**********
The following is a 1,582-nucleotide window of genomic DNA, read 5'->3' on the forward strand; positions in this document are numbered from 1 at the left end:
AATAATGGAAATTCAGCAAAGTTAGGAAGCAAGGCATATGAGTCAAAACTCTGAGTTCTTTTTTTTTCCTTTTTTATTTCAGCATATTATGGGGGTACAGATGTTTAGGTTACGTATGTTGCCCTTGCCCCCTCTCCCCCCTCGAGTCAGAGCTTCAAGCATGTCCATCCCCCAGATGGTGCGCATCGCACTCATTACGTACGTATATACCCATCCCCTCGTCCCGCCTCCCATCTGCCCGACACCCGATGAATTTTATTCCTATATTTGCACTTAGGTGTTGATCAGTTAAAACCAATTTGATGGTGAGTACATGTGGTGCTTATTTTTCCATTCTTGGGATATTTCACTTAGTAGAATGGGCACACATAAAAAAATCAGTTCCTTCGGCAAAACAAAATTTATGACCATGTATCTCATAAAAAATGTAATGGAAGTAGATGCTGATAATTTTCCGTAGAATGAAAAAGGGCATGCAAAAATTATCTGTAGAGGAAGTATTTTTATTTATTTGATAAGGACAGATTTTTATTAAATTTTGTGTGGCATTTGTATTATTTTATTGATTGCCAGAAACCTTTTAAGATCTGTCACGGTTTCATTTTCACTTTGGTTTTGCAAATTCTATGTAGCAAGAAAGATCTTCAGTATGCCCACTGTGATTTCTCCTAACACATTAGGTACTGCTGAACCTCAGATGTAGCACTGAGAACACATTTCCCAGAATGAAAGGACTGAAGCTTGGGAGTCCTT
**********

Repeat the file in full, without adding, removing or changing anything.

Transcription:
The following is a 1,582-nucleotide window of genomic DNA, read 5'->3' on the forward strand; positions in this document are numbered from 1 at the left end:
AATAATGGAAATTCAGCAAAGTTAGGAAGCAAGGCATATGAGTCAAAACTCTGAGTTCTTTTTTTTTCCTTTTTTATTTCAGCATATTATGGGGGTACAGATGTTTAGGTTACGTATGTTGCCCTTGCCCCCTCTCCCCCCTCGAGTCAGAGCTTCAAGCATGTCCATCCCCCAGATGGTGCGCATCGCACTCATTACGTACGTATATACCCATCCCCTCGTCCCGCCTCCCATCTGCCCGACACCCGATGAATTTTATTCCTATATTTGCACTTAGGTGTTGATCAGTTAAAACCAATTTGATGGTGAGTACATGTGGTGCTTATTTTTCCATTCTTGGGATATTTCACTTAGTAGAATGGGCACACATAAAAAAATCAGTTCCTTCGGCAAAACAAAATTTATGACCATGTATCTCATAAAAAATGTAATGGAAGTAGATGCTGATAATTTTCCGTAGAATGAAAAAGGGCATGCAAAAATTATCTGTAGAGGAAGTATTTTTATTTATTTGATAAGGACAGATTTTTATTAAATTTTGTGTGGCATTTGTATTATTTTATTGATTGCCAGAAACCTTTTAAGATCTGTCACGGTTTCATTTTCACTTTGGTTTTGCAAATTCTATGTAGCAAGAAAGATCTTCAGTATGCCCACTGTGATTTCTCCTAACACATTAGGTACTGCTGAACCTCAGATGTAGCACTGAGAACACATTTCCCAGAATGAAAGGACTGAAGCTTGGGAGTCCTT